Just as there are bones in your arms, there are bones in our galaxy’s arms as well — and researchers using NASA’s Spitzer Space Telescope have shared the x-rays to prove it.
All right, they’re not actually x-rays but rather images made from observations in infrared light, which Spitzer is specifically designed to detect. (One does need to clarify such things in astronomy.) Orbiting Earth over 172 million kilometers away Spitzer can see infrared radiation that isn’t visible from the ground, radiation that’s emitted from anything in the Universe warmer than 0 Kelvin.
The image above, looking into the plane of the galaxy, shows a long thin strand of dark, cold material stretching between two brighter regions in the lower half — this is a segment of what’s being called a “bone” of the Milky Way, a part of the vast skeletal structure that forms its framework.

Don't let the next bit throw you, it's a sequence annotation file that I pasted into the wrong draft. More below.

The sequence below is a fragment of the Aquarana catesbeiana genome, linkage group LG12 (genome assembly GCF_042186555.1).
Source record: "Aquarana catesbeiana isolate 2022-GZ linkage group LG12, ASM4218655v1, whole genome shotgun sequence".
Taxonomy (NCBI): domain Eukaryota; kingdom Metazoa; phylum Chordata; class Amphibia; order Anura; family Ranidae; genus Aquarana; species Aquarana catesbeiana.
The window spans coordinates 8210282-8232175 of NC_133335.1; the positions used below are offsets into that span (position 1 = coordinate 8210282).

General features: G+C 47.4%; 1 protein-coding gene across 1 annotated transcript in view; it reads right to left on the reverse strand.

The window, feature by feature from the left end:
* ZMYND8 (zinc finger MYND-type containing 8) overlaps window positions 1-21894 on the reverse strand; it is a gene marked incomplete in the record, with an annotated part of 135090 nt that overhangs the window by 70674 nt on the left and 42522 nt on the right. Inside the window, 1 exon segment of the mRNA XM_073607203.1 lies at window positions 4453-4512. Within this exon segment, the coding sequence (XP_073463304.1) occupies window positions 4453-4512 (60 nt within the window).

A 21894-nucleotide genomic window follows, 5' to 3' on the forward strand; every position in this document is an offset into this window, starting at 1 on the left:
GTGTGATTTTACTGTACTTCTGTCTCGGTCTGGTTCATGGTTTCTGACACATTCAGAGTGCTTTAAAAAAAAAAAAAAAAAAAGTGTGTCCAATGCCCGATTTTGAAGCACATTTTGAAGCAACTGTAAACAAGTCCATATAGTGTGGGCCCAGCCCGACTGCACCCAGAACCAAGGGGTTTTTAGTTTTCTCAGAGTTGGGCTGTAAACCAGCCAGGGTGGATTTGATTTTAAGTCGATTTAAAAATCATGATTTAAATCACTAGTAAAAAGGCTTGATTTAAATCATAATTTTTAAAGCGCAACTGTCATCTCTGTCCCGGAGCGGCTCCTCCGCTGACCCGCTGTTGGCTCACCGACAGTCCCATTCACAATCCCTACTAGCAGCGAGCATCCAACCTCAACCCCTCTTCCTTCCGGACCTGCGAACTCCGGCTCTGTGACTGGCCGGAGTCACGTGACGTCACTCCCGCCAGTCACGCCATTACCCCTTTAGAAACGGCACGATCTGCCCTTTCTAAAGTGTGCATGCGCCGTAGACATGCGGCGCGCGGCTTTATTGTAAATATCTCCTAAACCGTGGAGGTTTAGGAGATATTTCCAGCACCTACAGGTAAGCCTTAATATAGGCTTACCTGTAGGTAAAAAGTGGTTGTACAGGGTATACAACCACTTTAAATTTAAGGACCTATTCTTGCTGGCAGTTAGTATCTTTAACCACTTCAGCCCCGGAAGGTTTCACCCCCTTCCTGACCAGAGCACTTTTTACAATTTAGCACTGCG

It’s the first image of such a structure within our own galaxy.
“This is the first time we’ve seen such a delicate piece of the galactic skeleton,” said Alyssa Goodman, lead author of the study from the Harvard-Smithsonian Center for Astrophysics. Goodman presented the discovery during the 221st meeting of the American Astronomical Society in Long Beach, CA on January 8.
The bone — nicknamed “Nessie” during Spitzer research in 2010 — has been found to be much longer than once thought, stretching over 300 light-years (but only 1 to 2 light-years wide.) The image above only shows a portion of it; see the full length of Nessie below:
(…and check out a super high-resolution image of the region here.)
The infrared-dark molecular gas that makes up this galactic bone may look wispy and insubstantial in these images but it’s estimated to contain the equivalent mass of 100,000 suns — although stretched across 300 light-years (that’s 3,000 trillion kilometers!) it’s still not very dense at all. As bones go, it’s a thin one.
“This bone is much more like a fibula – the long skinny bone in your leg – than it is like the tibia, or big thick leg bone,” explains Goodman.